In this handout image provided by the National Aeronautics and Space Administration (NASA), space shuttle Atlantis (R) remains docked to the International Space Station photographed by NASA astronaut Ronald Garan during a planned six-and-a-half-hour spacewalk July 12, 2011 in space. Space shuttle Atlantis has embarked on a 12-day mission to the International Space Station where it will deliver the Raffaello multi-purpose logistics module packed with supplies and spare parts. This was the final mission of the space shuttle program, which began on April 12, 1981 with the launch of Colombia. (Photo by NASA via Getty Images)

< Go to Homepage

Futuristic Space Robots Could Save Existing Satellites—or Maybe Destroy Them

Robots designed to extend the life of satellites also raise concerns over potential weaponization.

The prospect of satellite-repair robots could have major implications for the health and lifespan of the critical devices that orbit the Earth. But to critics, such robots could also have ominous implications for each country’s ability to protect and defend their space infrastructure. A new article in Wired dives into the debate, just as NASA and DARPA attempt to make satellites last longer.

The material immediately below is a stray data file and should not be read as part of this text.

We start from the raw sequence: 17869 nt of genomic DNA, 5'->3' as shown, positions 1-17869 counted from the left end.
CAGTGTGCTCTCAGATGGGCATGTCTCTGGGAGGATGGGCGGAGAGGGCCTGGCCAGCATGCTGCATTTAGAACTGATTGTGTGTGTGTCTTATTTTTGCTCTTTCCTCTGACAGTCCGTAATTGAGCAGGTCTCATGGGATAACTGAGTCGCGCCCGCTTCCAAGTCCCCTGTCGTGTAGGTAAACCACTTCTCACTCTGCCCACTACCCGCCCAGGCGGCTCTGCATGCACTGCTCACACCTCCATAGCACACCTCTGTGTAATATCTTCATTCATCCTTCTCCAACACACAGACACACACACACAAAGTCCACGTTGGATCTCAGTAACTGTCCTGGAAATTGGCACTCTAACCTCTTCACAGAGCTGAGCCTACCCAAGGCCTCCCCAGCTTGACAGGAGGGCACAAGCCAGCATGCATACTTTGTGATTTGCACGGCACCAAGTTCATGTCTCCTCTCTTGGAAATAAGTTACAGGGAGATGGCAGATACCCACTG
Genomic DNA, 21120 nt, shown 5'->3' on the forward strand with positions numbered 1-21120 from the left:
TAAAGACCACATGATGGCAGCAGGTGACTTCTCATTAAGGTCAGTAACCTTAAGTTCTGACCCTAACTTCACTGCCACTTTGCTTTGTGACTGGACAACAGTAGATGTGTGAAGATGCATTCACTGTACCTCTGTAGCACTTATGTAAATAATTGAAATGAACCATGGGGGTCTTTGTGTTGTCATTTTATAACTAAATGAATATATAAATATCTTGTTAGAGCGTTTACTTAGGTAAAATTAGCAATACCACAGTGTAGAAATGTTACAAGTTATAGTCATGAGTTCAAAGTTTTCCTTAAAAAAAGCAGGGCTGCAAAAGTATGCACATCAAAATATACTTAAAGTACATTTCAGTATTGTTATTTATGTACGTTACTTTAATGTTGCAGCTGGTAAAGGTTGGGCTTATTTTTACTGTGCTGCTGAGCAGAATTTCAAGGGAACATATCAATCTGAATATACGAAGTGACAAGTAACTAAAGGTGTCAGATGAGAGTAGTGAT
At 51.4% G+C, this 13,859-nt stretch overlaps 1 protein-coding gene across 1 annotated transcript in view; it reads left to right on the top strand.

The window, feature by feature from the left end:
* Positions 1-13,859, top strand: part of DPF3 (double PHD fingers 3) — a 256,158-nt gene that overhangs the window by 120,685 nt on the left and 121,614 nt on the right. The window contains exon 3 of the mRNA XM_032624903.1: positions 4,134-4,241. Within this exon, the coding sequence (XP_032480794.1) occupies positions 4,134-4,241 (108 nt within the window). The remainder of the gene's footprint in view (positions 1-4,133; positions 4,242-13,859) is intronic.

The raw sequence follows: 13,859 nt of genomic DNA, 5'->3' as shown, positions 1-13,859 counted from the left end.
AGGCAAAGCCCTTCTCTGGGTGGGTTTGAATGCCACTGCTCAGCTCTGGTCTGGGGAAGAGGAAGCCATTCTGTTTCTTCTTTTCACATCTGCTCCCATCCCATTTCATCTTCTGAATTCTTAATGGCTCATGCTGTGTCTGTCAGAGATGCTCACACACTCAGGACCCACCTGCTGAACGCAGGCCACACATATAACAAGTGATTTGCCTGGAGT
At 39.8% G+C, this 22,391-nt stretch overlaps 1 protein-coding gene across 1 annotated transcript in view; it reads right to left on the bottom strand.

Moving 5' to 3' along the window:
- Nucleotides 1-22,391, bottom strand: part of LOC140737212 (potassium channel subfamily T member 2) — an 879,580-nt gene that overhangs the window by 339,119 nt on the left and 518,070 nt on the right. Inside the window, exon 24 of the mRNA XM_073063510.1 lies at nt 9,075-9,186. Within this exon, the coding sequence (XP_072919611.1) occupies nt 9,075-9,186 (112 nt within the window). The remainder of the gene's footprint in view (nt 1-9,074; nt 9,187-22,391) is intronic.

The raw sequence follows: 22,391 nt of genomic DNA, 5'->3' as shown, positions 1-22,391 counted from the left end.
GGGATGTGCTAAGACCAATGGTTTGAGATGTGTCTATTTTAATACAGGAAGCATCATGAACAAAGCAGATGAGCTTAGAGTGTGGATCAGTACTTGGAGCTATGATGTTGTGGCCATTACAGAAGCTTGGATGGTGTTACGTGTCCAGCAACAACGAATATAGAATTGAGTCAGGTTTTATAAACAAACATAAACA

One major flaw of satellites is that they are almost impossible to repair—and incredibly expensive to fix—once they reach Earth’s orbit. But a service robot could change that calculus, making it more accessible and affordable to hack into the existing satellite to mend the problem. But the notion of creating a fleet of artificially intelligent repair bots has sparked fears that they could be weaponized by opposing governments to destroy satellites.

While NASA plans to launch an initial batch of service robot prototypes at some point in the mid-2020s, in 2021 DARPA will launch its own satellite repair bots, which have been built and operated by a private company. That company, SSL, has visions beyond simple repair, as executives have talked about using such robots for gas re-fuels and assembling machines in outer space. The future of space robots is murky, and not without substantial risk.

Read the full story at Wired